Frank Sommers: A component looking to integrate with other components would query the JBI environment for the availability of services registered with that specific JBI instance. Prior to learning about JBI, I always imagined that such service discovery would take place with Web service registries, e.g., ebXML and even UDDI. An example here would be a developer of a "cool" and "can't-live-without" Web service. How can that developer, be it Amazon.com or Google, encourage others to use that service in the JBI context? What are the steps from publishing that service in some global directory to having others actually use that service inside their JBI environments?
Ron Ten-Hove: There are two distinct use cases for service discovery in JBI: Discovery of services offered within the JBI environment, and discovery of services external to the JBI environment. In the first instance, JBI components acting as service providers must provide WSDL service descriptions. Other JBI components, acting as service consumers, can query those descriptions. With external services, components can use external registries to discover external service providers, and integrate those services into the JBI environment.
JBI concentrates on business use cases, particularly those related to integration. Such use cases normally employ discovery of a particular service or service type at design-time. For that "must have" external Web service, the simplest approach may be to find the WSDL describing the service at design-time, and deploy that WSDL to a SOAP binding component in a JBI implementation. That will enable access to that Web service to all consumer components in the JBI environment. How that Web service WSDL is discovered is typically defined by design-time tools, such as a Web service registry browser integrated into an IDE. More sophisticated components can use run-time service discovery as well.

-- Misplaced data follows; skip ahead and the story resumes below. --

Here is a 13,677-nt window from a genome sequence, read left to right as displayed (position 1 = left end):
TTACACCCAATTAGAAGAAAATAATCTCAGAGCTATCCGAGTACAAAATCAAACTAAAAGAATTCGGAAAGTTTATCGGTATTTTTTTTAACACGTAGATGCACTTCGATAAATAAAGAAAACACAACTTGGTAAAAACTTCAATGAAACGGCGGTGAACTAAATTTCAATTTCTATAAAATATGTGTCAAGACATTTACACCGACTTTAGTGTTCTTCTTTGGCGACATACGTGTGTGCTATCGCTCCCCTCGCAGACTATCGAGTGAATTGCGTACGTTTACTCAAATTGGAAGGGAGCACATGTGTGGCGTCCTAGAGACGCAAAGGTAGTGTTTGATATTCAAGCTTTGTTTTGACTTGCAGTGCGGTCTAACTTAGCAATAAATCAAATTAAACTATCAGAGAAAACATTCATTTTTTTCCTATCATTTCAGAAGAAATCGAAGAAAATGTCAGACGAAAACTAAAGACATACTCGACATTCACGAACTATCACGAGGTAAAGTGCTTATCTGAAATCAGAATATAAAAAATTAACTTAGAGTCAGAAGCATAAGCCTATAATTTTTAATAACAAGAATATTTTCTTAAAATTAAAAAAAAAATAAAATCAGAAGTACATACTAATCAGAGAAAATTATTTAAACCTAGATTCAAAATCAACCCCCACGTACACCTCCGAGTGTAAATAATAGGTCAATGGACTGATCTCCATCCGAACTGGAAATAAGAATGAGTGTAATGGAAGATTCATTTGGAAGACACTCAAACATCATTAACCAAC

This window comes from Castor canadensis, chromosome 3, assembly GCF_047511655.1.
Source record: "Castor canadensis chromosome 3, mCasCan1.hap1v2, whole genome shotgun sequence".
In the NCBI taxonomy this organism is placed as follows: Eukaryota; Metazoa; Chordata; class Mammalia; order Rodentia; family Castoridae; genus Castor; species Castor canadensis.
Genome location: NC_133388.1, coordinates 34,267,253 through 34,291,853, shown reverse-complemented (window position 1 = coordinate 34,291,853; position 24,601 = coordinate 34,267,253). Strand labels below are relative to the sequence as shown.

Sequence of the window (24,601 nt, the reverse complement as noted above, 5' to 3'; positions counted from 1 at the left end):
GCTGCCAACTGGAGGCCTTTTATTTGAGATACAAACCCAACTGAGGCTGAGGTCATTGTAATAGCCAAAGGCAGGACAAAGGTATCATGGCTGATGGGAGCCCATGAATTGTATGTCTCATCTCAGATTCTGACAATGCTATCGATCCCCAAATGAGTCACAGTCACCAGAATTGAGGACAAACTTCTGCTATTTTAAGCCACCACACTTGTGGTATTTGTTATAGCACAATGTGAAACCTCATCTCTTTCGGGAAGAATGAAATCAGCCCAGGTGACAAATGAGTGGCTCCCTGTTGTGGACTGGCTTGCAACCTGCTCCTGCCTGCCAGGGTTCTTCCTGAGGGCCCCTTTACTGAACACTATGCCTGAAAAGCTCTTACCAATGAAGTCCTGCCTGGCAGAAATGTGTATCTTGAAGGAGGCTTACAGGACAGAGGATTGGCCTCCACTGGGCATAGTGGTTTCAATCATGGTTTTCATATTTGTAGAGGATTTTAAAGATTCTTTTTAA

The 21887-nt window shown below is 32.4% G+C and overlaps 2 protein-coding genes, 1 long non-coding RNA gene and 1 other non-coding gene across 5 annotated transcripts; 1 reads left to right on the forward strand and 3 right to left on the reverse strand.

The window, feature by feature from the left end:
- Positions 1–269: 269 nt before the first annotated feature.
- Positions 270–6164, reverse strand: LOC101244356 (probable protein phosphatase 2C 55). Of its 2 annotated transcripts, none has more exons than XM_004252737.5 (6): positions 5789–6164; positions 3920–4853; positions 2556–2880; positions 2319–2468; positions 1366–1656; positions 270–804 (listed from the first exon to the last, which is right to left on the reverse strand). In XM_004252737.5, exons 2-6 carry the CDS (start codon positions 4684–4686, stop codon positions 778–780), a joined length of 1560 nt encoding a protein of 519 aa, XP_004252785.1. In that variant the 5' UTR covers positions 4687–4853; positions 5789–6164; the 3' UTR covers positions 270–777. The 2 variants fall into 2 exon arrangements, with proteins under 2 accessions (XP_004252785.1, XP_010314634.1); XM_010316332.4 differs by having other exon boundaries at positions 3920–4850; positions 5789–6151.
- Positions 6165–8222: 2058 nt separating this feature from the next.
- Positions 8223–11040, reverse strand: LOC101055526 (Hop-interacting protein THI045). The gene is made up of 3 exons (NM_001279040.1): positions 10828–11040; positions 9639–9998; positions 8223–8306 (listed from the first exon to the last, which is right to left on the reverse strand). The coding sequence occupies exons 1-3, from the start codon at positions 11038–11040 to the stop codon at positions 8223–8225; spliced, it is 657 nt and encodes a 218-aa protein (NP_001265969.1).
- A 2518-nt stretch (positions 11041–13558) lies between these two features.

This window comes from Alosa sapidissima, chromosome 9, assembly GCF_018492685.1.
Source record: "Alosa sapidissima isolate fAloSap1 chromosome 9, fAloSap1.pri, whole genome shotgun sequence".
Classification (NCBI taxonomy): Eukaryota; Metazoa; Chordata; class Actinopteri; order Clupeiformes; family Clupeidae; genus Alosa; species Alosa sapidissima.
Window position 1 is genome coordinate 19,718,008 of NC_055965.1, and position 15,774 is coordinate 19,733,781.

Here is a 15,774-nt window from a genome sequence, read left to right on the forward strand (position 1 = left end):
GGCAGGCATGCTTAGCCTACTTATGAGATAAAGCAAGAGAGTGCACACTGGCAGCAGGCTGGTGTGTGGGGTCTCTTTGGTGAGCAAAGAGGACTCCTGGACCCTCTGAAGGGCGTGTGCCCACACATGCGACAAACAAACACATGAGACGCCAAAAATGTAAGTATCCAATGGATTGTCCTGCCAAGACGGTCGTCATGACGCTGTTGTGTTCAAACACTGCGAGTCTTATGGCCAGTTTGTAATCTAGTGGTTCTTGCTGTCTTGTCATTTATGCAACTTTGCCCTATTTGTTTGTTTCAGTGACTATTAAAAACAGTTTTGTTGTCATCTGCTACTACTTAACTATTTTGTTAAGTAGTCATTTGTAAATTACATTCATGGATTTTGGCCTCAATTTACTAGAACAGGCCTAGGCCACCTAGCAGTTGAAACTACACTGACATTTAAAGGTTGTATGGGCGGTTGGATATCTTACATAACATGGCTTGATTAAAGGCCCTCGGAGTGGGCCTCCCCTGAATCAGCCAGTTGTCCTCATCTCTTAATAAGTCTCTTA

Frank Sommers: Instead of a JBI environment running at a business that wants to integrate with other businesses, could a JBI implementation be offered for the purpose of a "do-it-yourself" integration environment, where users could register their own services either for offering or consuming services? Do you see a Web-accessible JBI implementation being offered as a service?
Ron Ten-Hove: That model is certainly possible, although the presence of JBI would likely be hidden from the user of such a do-it-yourself integration environment. For example, a JBI service engine that functions as a BPEL service container could be used to host and execute a variety of business process types. Users could deploy new process definitions and describe new services to the BPEL service engine, without having to deal with the full JBI environment. Such services could be made available through a SOAP binding component, or other binding types, automatically, using JBI's dynamic service discovery mechanisms.
A true service-provider model would likely involve a more elaborate container component than this example BPEL process engine, but the principle remains the same: users can deploy to a container component, and depend on the underlying JBI infrastructure to make new services available through Web, or any other, protocols.
JBI is a standard defining an infrastructure for creating service-oriented architectures. Such a service provider model is an example of how JBI can be used. There are many other usage models, given the applicability of SOA to a wide variety of
 Java Business Integration, JSR 208:
 Gregor Hohpe's Enterprise Integration Patterns site:
Ron Ten-Hove's weblog:
Standardizing business integration with JBI, an interview with Ron Ten-Hove by Nitin Barti:
Frank Sommers is an editor with Artima Developer. He is also founder and president of Autospaces, Inc., a company providing collaboration and workflow tools in the financial services industry.